Thursday, January 31, 2013

"Living Proof"

Kira Peikoff is a writer based in New York City. She graduated with high honors from New York University in 2007 with a degree in journalism, after four years of various reporting internships: covering street crime for The Daily News, writing about Capitol Hill for The Orange County Register in Washington, D.C., reporting on business and technology for Newsday, and researching feature stories for New York magazine.

Realizing that fiction was her true love, she dedicated herself full-time to writing Living Proof, her debut novel. The story was inspired by her experience reporting from the White House in the summer of 2006, as she watched President Bush announce the first veto of his presidency to deny federal funding for embryonic stem cell research. Peikoff’s passionate feelings about what many people view as a controversy of morality vs. science–one with potentially life-or-death stakes–led to the central conflict in Living Proof.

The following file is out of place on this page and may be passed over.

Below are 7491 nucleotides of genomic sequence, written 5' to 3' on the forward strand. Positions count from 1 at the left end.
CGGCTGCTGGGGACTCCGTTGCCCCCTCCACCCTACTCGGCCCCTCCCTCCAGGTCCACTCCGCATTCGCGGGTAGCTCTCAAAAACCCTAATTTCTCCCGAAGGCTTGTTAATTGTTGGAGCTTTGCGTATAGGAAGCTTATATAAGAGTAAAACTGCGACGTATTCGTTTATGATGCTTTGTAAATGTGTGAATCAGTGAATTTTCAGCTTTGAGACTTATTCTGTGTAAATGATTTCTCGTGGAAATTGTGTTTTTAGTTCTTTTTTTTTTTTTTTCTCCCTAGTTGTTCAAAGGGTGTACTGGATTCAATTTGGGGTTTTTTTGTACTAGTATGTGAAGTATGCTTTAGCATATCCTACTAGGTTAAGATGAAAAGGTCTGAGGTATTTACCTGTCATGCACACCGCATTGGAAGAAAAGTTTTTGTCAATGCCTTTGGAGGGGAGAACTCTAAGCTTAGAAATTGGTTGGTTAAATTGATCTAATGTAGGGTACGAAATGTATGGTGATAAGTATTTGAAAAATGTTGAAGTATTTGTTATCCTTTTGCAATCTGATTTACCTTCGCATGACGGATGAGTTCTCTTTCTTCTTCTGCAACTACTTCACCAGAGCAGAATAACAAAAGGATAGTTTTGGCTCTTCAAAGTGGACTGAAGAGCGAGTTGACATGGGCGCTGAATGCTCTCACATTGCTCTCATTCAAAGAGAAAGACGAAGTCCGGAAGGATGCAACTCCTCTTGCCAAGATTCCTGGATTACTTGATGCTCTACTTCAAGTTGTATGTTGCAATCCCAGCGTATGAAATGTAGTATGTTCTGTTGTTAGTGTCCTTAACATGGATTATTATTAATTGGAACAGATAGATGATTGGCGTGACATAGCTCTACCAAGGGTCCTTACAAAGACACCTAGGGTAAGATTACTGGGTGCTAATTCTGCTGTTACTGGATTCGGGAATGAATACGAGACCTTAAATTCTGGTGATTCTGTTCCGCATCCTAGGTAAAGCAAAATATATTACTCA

She applied the Page 69 Test to Living Proof and reported the following:
This page is key to the plot. The story takes place in a near-future world in which the destruction of an embryo is first-degree murder. The heroine is a young fertility doctor named Arianna Drake with a dangerous secret and a notorious past as a supporter of an infamous stem cell scientist. When Arianna’s clinic grows inexplicably popular, she attracts the suspicion of the Department of Embryo Preservation, an oversight agency whose mission is to monitor and record the creation of every embryo outside the womb. The Department can find no obvious reason for the sudden spike in popularity of Arianna’s small clinic, so it sends an undercover agent named Trent Rowe to investigate her for possible illegal activities.

Trent’s challenge is to find a way to introduce himself to her in a neutral venue, then worm his way into her life. Through her social networking profile, he discovers her love of a certain mystery writer who is appearing in her neighborhood for a book signing that week. Trent manages to make sure she knows about the event, which he also attends. On p. 69, he makes his crucial—yet relaxed, charming—introduction by posing as a fellow fan; it’s an introduction on which his entire mission depends, since he knows he’ll never have another shot at a first impression. Does it go horribly or perfectly according to plan? You’ll have to read to find out!
Learn more about the book and author at Kira Peikoff's website.

--Marshal Zeringue